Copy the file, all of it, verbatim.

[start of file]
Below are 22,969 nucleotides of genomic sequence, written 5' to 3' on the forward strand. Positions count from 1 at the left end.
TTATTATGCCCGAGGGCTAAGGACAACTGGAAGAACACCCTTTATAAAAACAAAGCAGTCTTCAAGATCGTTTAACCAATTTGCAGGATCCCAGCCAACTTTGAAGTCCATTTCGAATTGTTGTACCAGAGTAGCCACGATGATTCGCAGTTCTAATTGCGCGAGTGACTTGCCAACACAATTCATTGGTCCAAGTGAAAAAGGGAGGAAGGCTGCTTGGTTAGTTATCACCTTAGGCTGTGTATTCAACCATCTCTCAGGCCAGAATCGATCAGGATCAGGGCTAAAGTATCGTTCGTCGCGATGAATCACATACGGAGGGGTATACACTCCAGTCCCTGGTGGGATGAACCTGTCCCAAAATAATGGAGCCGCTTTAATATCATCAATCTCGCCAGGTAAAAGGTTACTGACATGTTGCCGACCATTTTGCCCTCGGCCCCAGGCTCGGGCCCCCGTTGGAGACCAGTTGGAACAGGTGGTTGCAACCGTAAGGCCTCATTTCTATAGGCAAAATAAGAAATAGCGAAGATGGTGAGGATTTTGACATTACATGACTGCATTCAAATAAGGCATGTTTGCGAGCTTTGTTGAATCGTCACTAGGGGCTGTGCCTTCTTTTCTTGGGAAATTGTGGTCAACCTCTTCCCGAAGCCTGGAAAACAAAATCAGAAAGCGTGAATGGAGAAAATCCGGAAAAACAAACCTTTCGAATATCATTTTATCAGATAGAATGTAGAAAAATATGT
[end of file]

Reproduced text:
Below are 22,969 nucleotides of genomic sequence, written 5' to 3' on the forward strand. Positions count from 1 at the left end.
TTATTATGCCCGAGGGCTAAGGACAACTGGAAGAACACCCTTTATAAAAACAAAGCAGTCTTCAAGATCGTTTAACCAATTTGCAGGATCCCAGCCAACTTTGAAGTCCATTTCGAATTGTTGTACCAGAGTAGCCACGATGATTCGCAGTTCTAATTGCGCGAGTGACTTGCCAACACAATTCATTGGTCCAAGTGAAAAAGGGAGGAAGGCTGCTTGGTTAGTTATCACCTTAGGCTGTGTATTCAACCATCTCTCAGGCCAGAATCGATCAGGATCAGGGCTAAAGTATCGTTCGTCGCGATGAATCACATACGGAGGGGTATACACTCCAGTCCCTGGTGGGATGAACCTGTCCCAAAATAATGGAGCCGCTTTAATATCATCAATCTCGCCAGGTAAAAGGTTACTGACATGTTGCCGACCATTTTGCCCTCGGCCCCAGGCTCGGGCCCCCGTTGGAGACCAGTTGGAACAGGTGGTTGCAACCGTAAGGCCTCATTTCTATAGGCAAAATAAGAAATAGCGAAGATGGTGAGGATTTTGACATTACATGACTGCATTCAAATAAGGCATGTTTGCGAGCTTTGTTGAATCGTCACTAGGGGCTGTGCCTTCTTTTCTTGGGAAATTGTGGTCAACCTCTTCCCGAAGCCTGGAAAACAAAATCAGAAAGCGTGAATGGAGAAAATCCGGAAAAACAAACCTTTCGAATATCATTTTATCAGATAGAATGTAGAAAAATATGT